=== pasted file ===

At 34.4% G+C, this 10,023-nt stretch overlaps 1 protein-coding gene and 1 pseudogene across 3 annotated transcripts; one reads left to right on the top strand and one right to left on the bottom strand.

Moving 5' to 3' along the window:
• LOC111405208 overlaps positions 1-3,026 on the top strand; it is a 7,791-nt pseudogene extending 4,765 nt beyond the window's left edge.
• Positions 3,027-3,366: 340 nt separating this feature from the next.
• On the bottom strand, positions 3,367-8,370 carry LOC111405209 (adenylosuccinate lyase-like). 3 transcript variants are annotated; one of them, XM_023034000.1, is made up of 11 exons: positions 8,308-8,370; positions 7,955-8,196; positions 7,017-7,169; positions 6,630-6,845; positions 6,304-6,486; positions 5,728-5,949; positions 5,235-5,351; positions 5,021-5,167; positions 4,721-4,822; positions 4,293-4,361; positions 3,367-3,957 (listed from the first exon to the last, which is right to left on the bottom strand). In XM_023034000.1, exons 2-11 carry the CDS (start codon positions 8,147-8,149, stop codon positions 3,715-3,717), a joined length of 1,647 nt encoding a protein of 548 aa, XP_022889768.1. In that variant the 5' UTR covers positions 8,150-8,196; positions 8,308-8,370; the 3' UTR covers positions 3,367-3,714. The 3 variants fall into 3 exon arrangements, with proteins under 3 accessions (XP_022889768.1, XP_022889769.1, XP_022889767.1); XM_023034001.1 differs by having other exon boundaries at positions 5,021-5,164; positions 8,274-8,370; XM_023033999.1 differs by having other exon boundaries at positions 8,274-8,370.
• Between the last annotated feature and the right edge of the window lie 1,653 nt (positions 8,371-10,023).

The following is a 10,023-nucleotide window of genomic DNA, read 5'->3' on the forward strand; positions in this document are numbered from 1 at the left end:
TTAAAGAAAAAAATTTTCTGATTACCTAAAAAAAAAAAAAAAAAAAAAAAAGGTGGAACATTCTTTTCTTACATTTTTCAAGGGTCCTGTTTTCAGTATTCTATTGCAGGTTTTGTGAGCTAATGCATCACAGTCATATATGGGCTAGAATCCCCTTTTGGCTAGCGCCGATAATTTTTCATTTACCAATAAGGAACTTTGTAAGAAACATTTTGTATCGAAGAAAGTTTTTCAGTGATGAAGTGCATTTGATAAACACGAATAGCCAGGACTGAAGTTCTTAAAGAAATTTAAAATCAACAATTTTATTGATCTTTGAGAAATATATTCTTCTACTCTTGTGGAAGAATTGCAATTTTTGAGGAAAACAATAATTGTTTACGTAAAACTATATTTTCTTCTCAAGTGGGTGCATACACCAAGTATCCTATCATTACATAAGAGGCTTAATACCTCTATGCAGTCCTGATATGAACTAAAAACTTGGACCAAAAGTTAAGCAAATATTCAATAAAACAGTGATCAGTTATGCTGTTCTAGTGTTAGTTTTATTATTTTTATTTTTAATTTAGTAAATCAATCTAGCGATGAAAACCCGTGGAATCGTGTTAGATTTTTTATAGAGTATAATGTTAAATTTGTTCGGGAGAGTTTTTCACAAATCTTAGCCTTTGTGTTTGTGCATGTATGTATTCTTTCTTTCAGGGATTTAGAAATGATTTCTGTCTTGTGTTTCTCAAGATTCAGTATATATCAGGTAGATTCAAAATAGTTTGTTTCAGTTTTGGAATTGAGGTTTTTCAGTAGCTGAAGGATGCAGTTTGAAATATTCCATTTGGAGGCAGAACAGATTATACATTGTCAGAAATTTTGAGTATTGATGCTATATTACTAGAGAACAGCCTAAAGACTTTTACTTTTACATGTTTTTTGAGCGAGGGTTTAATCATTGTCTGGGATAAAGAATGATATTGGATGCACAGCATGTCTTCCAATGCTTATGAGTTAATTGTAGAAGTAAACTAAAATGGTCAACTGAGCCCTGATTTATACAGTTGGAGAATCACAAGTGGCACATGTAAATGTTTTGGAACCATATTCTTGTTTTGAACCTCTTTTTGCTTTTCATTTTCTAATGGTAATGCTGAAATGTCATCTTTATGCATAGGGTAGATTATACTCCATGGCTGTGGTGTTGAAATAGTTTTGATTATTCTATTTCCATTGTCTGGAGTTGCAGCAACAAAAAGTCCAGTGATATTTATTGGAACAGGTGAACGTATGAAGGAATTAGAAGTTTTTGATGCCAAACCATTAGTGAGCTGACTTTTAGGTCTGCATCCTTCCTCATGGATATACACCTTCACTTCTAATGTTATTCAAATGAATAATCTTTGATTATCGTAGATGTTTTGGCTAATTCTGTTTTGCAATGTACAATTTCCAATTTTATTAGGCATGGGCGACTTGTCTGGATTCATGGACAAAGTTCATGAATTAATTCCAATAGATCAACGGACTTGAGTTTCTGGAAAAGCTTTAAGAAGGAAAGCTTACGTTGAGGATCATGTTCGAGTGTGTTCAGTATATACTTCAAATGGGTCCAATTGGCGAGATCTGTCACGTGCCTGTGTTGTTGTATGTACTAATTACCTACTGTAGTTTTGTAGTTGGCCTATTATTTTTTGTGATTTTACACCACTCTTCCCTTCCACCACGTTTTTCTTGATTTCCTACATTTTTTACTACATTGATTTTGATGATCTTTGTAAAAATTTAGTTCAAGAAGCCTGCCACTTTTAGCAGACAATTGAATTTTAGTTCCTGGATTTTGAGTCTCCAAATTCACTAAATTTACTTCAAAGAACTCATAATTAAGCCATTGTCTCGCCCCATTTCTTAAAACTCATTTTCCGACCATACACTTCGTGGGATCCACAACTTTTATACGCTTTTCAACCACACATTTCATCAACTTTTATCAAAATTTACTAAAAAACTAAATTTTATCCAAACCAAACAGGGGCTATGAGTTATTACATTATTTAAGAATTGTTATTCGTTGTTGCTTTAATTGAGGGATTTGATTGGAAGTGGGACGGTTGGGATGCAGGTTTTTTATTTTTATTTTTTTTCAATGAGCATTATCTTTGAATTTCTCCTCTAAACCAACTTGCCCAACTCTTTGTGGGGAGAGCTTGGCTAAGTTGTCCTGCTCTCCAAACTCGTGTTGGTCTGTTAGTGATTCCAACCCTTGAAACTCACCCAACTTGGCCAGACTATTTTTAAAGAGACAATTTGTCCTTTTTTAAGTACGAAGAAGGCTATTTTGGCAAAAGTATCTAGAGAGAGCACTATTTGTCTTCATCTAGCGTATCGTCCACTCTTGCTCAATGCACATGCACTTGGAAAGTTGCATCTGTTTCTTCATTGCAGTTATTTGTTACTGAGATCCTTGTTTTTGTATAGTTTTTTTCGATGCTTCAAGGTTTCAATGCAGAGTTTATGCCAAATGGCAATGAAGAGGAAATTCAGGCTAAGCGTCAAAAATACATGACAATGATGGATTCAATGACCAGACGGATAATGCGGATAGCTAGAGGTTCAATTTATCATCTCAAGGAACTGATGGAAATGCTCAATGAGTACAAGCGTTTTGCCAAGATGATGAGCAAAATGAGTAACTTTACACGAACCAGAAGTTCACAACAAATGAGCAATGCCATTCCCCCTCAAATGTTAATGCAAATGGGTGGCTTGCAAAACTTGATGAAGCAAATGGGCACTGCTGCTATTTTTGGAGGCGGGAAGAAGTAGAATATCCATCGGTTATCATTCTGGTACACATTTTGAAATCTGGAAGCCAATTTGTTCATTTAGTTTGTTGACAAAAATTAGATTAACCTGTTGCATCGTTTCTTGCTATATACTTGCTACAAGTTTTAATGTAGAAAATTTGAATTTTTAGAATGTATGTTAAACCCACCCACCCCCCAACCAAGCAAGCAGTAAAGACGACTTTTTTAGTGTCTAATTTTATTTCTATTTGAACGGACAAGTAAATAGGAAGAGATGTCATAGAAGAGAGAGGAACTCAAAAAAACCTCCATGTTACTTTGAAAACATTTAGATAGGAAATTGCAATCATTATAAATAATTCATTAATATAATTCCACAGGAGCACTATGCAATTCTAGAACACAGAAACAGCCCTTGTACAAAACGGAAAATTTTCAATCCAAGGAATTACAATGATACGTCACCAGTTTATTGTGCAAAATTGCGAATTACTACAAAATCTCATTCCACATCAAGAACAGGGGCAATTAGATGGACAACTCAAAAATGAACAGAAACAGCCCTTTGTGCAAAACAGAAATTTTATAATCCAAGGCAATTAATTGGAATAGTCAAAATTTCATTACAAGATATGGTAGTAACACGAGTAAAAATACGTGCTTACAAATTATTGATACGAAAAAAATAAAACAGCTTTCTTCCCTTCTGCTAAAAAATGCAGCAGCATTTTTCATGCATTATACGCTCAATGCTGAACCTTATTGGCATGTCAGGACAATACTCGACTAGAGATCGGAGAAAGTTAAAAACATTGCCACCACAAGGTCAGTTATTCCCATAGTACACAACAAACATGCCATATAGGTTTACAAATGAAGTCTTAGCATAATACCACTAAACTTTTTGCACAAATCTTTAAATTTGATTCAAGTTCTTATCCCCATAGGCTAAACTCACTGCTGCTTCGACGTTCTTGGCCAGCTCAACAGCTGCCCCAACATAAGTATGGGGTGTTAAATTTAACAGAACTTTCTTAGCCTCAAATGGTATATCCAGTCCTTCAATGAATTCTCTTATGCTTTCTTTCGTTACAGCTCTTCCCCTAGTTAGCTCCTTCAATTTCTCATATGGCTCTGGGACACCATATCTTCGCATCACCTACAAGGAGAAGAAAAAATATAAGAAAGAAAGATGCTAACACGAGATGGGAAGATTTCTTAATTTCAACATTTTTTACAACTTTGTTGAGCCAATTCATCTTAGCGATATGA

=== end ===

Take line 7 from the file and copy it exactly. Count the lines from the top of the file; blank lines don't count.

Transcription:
The following is a 10,023-nucleotide window of genomic DNA, read 5'->3' on the forward strand; positions in this document are numbered from 1 at the left end: